LESSON 3: REFERRAL TO A UROLOGY CONSULTANT SHOULD HAPPEN WITHIN 2 WEEKS
Unfortunately it is not uncommon for prostate cancer to be advanced by the time a patient notices any symptoms, which is why it's imperative that a national screening program be introduced for all men without delay. A single PSA test is not, in itself, a good indicator of prostate cancer since, for example, some men with advanced cancer have low PSAs. Far more significant is the rate at which PSA rises over a period of time, something that can only be judged by having regular, annual tests.
There's a possibility that a simple MSMB urine-test will soon give an earlier indication of prostate cancer and, if so, screening will become simpler, cheaper and more reliable than the PSA test. But, in the meantime, we must continue to make do with PSA.
Risk-based screening also involves a DRE and looks at genetic markers and family history before deciding whether to refer a patient to a consultant. Various risk-based calculators have been proposed or are already in use in different parts of the World and the consequence of such an approach is that fewer men need to be referred for biopsies, saving the health service time and money and the patient unnecessary worry and pain.
It should be noted that private health-care providers already do things this way because it saves them money. More accurate screening results in fewer biopsies and earlier detection results in easier, cheaper and more effective cures.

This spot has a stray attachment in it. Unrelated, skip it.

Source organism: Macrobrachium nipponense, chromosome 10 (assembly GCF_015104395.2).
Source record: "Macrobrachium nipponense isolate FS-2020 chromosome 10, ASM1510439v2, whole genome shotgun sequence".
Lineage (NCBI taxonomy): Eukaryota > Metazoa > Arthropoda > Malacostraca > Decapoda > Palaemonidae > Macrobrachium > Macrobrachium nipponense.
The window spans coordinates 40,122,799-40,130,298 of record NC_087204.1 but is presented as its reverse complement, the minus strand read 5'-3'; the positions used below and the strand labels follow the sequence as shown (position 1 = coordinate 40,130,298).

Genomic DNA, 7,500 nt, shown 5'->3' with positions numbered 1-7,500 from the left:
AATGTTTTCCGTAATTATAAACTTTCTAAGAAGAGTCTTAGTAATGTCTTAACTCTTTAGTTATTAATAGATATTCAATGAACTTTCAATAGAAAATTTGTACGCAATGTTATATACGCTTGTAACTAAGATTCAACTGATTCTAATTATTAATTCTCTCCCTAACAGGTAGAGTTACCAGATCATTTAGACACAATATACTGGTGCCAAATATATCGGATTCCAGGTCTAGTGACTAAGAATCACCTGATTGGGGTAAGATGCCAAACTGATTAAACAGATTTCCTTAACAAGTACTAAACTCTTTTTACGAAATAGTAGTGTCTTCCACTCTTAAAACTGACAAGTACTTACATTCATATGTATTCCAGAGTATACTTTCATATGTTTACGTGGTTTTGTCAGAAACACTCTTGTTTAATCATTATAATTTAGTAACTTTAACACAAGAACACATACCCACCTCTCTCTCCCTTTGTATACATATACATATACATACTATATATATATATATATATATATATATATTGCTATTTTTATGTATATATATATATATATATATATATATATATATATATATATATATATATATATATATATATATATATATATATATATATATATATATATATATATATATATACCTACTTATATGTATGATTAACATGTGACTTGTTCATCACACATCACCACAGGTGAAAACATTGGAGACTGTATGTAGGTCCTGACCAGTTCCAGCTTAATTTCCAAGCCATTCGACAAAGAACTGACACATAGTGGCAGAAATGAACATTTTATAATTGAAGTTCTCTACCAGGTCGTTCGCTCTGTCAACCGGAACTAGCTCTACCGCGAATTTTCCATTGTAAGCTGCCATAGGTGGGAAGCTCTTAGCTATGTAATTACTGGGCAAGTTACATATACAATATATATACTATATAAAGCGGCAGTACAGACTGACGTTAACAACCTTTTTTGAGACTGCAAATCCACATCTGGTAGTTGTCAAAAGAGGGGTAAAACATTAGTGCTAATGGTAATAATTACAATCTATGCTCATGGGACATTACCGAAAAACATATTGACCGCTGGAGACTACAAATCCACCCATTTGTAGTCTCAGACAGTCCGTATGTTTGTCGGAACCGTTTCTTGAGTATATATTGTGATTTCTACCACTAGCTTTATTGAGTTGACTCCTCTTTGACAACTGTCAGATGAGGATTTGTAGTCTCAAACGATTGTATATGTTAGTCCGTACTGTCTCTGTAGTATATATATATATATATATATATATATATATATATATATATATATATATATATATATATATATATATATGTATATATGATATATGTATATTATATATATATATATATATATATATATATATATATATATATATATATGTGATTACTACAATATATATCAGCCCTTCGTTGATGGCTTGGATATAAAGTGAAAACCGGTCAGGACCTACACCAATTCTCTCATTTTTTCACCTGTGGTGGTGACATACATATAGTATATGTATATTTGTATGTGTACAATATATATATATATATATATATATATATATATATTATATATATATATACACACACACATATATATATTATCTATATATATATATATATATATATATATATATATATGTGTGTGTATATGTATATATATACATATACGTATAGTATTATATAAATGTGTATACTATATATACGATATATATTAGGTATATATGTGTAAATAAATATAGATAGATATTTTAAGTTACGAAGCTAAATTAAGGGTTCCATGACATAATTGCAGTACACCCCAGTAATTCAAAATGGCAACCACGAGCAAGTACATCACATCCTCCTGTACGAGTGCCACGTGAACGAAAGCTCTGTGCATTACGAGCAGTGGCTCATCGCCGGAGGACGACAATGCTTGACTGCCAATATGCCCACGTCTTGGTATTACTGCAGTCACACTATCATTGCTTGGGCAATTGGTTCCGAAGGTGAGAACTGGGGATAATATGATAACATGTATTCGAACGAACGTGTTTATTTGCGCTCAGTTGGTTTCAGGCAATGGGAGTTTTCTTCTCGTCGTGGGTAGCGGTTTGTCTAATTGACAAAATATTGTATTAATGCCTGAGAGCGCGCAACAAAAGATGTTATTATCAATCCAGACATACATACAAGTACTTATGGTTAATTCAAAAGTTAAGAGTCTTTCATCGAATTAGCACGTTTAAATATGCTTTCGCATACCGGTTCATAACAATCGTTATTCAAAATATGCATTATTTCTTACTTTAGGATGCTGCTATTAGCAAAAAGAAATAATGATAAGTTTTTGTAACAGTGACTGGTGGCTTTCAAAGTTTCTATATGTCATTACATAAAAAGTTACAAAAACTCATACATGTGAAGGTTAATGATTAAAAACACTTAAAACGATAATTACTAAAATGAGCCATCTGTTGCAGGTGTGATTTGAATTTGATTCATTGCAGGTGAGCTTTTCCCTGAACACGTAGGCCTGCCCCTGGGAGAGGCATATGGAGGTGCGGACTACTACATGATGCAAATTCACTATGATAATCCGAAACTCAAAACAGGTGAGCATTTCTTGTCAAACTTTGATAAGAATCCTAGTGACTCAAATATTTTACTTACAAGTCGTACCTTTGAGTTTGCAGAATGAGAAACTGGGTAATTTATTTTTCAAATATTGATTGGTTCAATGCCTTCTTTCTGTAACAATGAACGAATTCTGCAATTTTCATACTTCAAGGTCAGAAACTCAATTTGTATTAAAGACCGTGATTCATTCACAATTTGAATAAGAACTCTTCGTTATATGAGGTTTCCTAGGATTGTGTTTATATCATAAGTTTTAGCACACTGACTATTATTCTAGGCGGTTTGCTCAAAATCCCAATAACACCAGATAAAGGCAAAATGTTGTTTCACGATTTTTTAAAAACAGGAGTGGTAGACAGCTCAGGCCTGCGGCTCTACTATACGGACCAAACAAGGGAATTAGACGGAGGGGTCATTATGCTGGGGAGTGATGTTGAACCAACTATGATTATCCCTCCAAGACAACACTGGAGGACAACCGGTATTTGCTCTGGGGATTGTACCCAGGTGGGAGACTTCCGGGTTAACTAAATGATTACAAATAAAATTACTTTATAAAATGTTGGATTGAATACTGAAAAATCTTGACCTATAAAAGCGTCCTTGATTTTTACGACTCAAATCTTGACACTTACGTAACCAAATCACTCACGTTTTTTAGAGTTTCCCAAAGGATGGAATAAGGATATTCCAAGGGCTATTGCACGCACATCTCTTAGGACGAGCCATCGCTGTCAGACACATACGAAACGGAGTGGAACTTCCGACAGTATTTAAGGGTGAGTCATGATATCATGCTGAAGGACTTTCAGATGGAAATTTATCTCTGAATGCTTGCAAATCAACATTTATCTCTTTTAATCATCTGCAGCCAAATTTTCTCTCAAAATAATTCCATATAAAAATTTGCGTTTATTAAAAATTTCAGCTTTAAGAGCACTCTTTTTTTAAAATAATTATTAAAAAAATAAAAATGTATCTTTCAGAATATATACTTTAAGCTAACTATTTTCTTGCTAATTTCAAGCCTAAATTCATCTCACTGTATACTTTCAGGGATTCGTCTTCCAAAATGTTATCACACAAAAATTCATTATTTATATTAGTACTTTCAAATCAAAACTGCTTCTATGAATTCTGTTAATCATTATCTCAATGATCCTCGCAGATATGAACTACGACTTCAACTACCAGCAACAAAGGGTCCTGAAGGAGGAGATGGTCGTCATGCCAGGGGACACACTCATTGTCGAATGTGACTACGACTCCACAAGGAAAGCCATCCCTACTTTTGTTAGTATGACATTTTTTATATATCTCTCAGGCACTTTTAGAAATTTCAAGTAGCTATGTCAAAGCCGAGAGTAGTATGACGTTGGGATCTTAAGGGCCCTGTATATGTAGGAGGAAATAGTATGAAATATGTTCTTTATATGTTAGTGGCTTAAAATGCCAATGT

30 years ago, women's cancers weren't discussed as openly as they are today and today's routine screening for breast and cervical cancers were only just beginning. Isn't it time that men were treated equally? Perhaps a case could be brought against the UK Government under its own Sex Discrimination Act.
LESSON 4: NATIONAL RISK-BASED SCREENING PROGRAMS SHOULD BE INTRODUCED WITHOUT DELAY
Recent research suggests that an MRI scan should be performed before deciding whether a biopsy is necessary and, if so, a template-mapping procedure should then be performed under general anaesthetic. The scan would eliminate a good number of false alarms, saving a number of patients the need to undergo unnecessary treatment, and template-mapping misses fewer cancers which should be treated.
LESSON 5: BETTER DIAGNOSTIC PROCEDURES SHOULD BE INTRODUCED WITHOUT DELAY
Patients who, after screening, are given the bad news that they have prostate cancer, need to be given as much information about their condition as possible. A booklet like the Dorset, Hampshire and Sussex Prostate Cancer Support Organisation's 'Prostate Cancer - Knowledge Empowers' should be given to every patient at this stage.
Unfortunately neither this booklet nor any other similar ones that I've read (and I've read most, if not all, of them) tell the whole story. In particular, patients should be told what new symptoms they should be on the lookout for, symptoms that could mean that their cancer has progressed further and urgent action is needed.